Pro USA & Israel

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View SW19 CPFC's Profile SW19 CPFC Flag Addiscombe 12 Jun 19 10.09pm Send a Private Message to SW19 CPFC Add SW19 CPFC as a friend

Originally posted by Jimenez

What isn't though is that through bad or worse we voted 52% to 48% to leave

Christ. Cheers for the truism.

Not what weíre talking about though is it.

We are talking about the validity of the claim that the no deal split of the leave vote is a minority or not.

Not whether we should or should not leave.

 


said the rabid giraffe whilst brandishing his throbbing member of reason, and twas ever thus.

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View Midlands Eagle's Profile Midlands Eagle Flag 13 Jun 19 6.08am Send a Private Message to Midlands Eagle Add Midlands Eagle as a friend

Originally posted by SW19 CPFC


We are talking about the validity of the claim that the no deal split of the leave vote is a minority or not.

I wouldn't mind betting that a huge majority of people are pretty clueless about exactly what a no deal exit actually means. Quite a few luminaries imply that it would be the end of the world whilst others say just the opposite that it would be a huge opportunity for the UK

Rather than chucking out sound bites it would be nice to see or read a proper debate about the merits or otherwise of a no deal exit amongst not just MPs but also prominent industrialists who would explain exactly the pros and cons of this type of exit.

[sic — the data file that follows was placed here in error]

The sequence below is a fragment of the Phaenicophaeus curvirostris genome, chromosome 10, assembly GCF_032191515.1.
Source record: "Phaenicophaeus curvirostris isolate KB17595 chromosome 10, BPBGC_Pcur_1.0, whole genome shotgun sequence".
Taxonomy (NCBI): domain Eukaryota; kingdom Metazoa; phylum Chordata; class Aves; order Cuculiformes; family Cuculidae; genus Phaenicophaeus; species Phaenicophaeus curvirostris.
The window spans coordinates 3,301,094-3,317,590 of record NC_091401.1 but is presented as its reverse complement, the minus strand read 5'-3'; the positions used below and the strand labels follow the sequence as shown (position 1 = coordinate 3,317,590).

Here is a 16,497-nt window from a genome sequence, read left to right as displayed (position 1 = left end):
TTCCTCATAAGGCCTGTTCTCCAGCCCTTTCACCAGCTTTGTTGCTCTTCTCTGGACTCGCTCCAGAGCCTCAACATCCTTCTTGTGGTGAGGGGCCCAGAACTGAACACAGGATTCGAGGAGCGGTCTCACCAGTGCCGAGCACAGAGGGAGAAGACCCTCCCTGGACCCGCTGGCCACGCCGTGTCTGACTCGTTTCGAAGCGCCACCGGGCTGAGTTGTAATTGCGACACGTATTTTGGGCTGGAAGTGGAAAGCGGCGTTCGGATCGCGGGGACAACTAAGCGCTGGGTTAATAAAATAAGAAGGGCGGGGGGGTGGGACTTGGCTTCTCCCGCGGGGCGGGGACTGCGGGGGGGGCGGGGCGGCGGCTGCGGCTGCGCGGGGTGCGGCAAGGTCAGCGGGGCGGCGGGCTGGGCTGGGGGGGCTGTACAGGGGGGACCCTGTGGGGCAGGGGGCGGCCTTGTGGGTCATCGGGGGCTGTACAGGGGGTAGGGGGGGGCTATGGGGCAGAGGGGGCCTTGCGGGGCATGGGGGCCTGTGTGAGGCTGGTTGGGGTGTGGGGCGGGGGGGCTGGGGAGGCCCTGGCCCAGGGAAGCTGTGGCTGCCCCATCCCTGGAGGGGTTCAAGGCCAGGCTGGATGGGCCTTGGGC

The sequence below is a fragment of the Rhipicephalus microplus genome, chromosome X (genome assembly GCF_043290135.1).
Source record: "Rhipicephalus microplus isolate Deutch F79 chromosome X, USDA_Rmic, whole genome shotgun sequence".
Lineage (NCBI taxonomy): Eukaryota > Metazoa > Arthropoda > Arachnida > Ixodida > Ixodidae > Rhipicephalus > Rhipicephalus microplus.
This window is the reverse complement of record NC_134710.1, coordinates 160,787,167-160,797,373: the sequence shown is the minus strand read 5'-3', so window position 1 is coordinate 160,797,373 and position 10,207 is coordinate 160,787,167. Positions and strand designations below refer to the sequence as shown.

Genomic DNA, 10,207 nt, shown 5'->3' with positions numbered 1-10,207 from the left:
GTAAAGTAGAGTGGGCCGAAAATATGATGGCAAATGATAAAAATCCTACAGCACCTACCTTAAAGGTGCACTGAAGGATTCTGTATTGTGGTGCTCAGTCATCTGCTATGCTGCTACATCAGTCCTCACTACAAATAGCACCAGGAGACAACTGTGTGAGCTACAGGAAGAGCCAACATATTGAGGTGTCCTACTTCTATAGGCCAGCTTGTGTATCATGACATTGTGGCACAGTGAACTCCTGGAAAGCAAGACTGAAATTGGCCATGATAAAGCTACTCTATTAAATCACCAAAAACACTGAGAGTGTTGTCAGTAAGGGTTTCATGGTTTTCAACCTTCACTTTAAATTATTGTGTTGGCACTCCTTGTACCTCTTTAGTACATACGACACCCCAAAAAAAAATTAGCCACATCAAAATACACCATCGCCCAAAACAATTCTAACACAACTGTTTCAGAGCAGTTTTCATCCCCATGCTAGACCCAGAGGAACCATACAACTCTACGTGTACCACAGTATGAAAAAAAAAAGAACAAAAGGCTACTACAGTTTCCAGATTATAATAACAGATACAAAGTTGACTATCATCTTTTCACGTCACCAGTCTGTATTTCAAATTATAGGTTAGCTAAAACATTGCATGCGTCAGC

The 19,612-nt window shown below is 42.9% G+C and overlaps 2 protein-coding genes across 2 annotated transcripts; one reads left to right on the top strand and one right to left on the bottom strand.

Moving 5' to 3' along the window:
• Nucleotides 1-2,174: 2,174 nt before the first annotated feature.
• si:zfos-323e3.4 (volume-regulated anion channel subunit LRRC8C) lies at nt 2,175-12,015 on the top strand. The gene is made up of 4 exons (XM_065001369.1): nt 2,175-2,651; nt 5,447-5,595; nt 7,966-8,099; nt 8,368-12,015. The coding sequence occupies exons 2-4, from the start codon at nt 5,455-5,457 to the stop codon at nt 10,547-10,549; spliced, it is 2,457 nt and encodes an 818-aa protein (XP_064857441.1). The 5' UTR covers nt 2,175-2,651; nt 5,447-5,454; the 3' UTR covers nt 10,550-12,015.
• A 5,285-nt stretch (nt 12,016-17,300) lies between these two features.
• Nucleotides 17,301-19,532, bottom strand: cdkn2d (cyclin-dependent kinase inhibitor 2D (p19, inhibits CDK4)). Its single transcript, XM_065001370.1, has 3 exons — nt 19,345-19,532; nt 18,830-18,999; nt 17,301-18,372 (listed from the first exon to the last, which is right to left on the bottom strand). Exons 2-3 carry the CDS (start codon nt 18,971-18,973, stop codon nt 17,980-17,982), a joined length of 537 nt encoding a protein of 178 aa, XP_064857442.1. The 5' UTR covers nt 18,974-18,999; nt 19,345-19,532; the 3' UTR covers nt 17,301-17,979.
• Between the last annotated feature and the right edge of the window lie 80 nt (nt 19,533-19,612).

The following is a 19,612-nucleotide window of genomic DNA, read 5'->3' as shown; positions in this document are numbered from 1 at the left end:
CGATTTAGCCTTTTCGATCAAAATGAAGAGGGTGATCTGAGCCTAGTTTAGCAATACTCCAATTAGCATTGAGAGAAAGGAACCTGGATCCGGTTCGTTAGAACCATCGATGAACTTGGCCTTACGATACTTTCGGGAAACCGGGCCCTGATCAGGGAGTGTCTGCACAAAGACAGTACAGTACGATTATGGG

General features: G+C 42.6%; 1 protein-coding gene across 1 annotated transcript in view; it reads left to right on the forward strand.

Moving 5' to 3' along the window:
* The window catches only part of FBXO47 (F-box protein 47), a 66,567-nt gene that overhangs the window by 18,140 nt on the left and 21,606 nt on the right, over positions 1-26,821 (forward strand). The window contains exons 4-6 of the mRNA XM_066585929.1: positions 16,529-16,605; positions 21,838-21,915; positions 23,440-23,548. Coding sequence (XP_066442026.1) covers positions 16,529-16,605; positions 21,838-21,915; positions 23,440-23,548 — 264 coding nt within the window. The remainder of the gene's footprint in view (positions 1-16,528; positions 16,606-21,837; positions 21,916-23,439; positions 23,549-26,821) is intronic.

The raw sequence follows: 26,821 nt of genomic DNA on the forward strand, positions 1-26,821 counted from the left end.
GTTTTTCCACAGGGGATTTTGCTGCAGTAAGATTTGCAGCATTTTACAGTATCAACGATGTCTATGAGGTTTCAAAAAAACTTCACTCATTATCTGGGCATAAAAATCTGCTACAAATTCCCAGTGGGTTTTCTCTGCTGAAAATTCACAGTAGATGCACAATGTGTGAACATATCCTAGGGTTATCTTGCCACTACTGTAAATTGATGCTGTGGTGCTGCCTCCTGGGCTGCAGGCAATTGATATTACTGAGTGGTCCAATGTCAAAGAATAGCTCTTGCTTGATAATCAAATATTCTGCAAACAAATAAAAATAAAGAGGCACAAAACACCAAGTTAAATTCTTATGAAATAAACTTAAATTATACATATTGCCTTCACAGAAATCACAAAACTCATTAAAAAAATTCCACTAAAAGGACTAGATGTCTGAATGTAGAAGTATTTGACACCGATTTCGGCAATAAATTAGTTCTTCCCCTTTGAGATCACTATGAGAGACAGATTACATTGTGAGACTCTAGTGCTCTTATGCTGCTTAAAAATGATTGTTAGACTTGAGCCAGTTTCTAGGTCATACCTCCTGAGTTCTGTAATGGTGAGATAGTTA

My own view is that coverage of no deal disadvantages has been heavily influenced by vested interests and every time a vested interest complains about what no deal will mean for him and his industry there is no-one to put a counter argument

 

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View Badger11's Profile Badger11 Flag Beckenham 13 Jun 19 8.49am Send a Private Message to Badger11 Add Badger11 as a friend

Originally posted by Midlands Eagle

I wouldn't mind betting that a huge majority of people are pretty clueless about exactly what a no deal exit actually means. Quite a few luminaries imply that it would be the end of the world whilst others say just the opposite that it would be a huge opportunity for the UK